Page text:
According to last month's reader survey, most of you weren't even alive when today's story took place. But Mark Lutton was: the year was 1971 and Mark worked as a programmer in a data processing company.

I'm always amazed at how similar things were back in the 70's. Some companies even offered "performance enhancement" upgrades as they might today. Mark recalls all that was required to nearly double the performance of the IBM 407 Accounting Machine: a sum of money, a technician visit, and a single wire being snipped from the control panel.

It was also just as easy to become The Leech of the programming team. You know who I'm talking about. The Leeches go by many names and been featured here as the "Brillant" Paula, the Abstract Mark, and, in this case, Albert, the De-Compiler.

Being that he was The Leech, none of the other programmers really liked Albert. And of course, there was little they could do about it. Though the quality of his work was atrocious (that is, if he actually managed to produced anything), Albert always was able to latch on to some one else's project just at the last minute and share in its success.

If all that Albert did was ride someone else's coattails to success, we really wouldn't have a story, just yet another example of how so many people find success. When Albert came aboard a project, he tried his darnedest to contribute. Even the most basic of tasks, such as checking some code into source control, would undoubtedly lead to some failure down the road.

Wait a minute, you may be thinking, they didn't have source control back in 1971! Oh, did they ever; it was just a bit different than today's source control. Before sharing Albert's "final straw," here's a quick primer on what coding was like only thirty years ago:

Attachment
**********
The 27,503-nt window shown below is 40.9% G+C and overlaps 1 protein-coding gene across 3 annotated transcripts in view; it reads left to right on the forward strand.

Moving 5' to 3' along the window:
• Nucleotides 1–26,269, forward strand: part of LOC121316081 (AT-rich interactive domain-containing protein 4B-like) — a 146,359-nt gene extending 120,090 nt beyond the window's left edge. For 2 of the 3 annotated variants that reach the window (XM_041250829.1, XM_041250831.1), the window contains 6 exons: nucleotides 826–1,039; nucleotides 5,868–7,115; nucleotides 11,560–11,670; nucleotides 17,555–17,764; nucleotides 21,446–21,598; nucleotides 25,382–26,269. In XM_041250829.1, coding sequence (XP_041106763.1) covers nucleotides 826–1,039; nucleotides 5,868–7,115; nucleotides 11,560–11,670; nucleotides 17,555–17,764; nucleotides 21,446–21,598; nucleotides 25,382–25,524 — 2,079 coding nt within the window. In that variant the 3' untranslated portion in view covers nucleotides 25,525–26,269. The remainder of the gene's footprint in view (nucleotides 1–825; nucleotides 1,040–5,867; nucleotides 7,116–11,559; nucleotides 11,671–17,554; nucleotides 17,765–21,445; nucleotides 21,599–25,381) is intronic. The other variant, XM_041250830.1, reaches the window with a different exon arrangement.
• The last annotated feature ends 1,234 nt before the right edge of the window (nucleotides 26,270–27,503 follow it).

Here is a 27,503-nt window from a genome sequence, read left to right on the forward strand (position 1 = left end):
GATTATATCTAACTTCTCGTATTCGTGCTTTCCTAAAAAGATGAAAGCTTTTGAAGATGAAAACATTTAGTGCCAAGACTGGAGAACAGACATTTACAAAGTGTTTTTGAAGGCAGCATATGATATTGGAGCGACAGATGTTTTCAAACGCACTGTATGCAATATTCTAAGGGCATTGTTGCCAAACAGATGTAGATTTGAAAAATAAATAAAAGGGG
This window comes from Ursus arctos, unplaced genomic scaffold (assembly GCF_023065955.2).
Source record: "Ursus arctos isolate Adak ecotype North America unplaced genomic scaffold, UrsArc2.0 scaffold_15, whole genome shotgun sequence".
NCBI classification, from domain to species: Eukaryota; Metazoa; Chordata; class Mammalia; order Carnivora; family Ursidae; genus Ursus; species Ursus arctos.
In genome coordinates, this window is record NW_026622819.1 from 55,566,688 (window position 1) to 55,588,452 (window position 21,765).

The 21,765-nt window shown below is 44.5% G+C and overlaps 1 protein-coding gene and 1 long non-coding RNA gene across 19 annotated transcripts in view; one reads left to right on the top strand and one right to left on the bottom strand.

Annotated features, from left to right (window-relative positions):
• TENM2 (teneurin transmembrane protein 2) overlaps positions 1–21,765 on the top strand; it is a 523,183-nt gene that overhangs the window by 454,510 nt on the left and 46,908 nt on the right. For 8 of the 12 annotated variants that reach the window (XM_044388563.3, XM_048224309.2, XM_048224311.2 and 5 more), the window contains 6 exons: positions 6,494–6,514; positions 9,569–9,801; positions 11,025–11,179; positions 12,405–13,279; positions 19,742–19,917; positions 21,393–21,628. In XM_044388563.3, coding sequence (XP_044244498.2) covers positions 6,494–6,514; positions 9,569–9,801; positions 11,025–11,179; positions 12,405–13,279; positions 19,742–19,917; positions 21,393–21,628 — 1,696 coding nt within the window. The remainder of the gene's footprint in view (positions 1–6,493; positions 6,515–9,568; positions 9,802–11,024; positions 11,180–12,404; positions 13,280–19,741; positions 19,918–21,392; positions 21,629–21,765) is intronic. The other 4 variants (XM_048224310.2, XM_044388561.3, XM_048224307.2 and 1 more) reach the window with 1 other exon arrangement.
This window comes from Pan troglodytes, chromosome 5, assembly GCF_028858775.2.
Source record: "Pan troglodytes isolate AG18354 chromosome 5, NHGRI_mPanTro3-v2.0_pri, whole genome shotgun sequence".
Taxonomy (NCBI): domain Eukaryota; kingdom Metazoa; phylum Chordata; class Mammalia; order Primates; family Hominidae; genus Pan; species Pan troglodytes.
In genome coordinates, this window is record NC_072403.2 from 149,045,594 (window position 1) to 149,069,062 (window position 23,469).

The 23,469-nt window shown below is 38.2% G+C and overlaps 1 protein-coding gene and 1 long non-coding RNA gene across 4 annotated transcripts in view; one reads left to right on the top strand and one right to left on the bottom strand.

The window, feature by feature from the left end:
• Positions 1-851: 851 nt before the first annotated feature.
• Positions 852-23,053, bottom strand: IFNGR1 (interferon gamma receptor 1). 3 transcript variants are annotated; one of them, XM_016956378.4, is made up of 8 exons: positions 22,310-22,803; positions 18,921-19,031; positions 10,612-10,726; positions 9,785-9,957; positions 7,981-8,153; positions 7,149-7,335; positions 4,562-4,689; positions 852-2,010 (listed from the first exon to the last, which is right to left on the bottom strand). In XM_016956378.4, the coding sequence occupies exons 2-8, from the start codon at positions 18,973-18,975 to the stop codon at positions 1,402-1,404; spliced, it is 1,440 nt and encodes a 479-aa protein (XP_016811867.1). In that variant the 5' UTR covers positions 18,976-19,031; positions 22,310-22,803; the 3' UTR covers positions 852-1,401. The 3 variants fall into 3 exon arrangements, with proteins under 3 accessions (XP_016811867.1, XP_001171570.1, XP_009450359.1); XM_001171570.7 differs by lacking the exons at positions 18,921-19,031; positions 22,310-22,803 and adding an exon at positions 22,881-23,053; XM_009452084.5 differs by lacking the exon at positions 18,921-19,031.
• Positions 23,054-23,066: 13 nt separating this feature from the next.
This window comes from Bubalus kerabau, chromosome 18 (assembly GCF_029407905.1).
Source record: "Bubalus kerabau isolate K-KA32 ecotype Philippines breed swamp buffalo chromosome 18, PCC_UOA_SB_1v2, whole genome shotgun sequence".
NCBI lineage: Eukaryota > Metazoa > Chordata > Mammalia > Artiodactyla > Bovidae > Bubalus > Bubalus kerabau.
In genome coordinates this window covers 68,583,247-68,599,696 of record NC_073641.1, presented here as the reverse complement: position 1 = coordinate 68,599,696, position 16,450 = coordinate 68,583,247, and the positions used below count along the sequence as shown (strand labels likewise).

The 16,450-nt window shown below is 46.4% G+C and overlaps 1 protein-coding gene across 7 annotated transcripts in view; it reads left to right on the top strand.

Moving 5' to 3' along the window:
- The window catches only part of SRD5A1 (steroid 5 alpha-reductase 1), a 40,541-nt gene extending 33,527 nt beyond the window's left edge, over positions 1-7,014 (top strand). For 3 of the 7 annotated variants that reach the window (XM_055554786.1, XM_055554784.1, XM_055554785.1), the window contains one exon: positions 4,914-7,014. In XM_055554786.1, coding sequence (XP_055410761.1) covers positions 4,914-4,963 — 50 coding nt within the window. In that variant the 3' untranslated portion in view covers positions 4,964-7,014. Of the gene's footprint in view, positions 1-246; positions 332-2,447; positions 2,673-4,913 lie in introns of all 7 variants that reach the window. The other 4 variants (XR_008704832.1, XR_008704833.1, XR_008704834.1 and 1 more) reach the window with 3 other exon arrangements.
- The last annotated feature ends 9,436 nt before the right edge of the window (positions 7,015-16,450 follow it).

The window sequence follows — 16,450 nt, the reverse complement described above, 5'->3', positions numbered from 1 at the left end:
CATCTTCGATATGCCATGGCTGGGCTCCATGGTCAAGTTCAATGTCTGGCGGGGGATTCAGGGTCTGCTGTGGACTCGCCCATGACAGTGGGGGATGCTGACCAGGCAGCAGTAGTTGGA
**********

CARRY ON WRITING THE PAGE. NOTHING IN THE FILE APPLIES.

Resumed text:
• The Development Environment consisted of a pad of special paper and a pencil.
  • The Language -- COBOL -- was optimized for paper. In fact, even to this day we haven't come with a more verbose way of assigning variables: MOVE NAME IN INPUT-RECORD TO NAME IN OUTPUT-RECORD.
  • Punching was required after the code was reviewed. Like going to "File -> Save", this process involved handing your sheets of paper to the Punch Card Girls and getting a deck of punch cards back. And I believe that was their official title back then, too.
  • Compiling the punch cards was also required. Like today, this involved putting the source code deck into the compiler and getting an object deck of compiled code back.
  • Testing could only be done on weekends. In today's dollars, an hour of computing time sold for eleventy billion dollars, so the computer (a room-sized mainframe that also sold for eleventy billion dollars) was utilized weekdays around the clock. To test their code, programmers would book time on the mainframe and come in over the weekend.
  • And finally, Source Control was managed using a large filing cabinet. When changes needed to be made to a program, the source deck would be checked-out (they used a clipboard attached to the cabinet), duplicated, recompiled, and both versions would be put back in the cabinet. If the object deck were ever lost or damage, it could simply be recompiled by going to source control.

Ahh, the good ole' days! But let's get back to Albert, who at this point, had gotten himself in a bit of a bind. You see, Albert was tasked with making a small change to the withholding rules on a payroll program. This wouldn't be a big deal for most programmers, except for the fact that Albert managed to lose the source deck. He knew that this was a bad thing, but he had a plan to make things right.

Albert booked several hours of time over the weekend. He figured that, since the compiler "knows" both COBOL and IBM/370 Machine Code, there's probably be some switch he could use to have the compiler produce a COBOL source deck from a Machine Code object deck.

What sounded good in Albert's mind didn't work out so well in reality. It turns out that placing an object deck in the compiler caused the mainframe to grind to a halt and flash lots of warning lights. Normally, the card reader processed 1,000 cards per minute. Albert was able to slow it down to one every two minutes.

Because this halted all testing and debugging for the day, the manager was called in to find out why. When Albert explained that he had lost the source deck and was "just now getting it back by compiling the object deck," it finally "clicked" that Albert wasn't quite the expert programmer he claimed to be. The following Friday -- Albert's last day -- marked a day of celebration in the programming department for many years to come.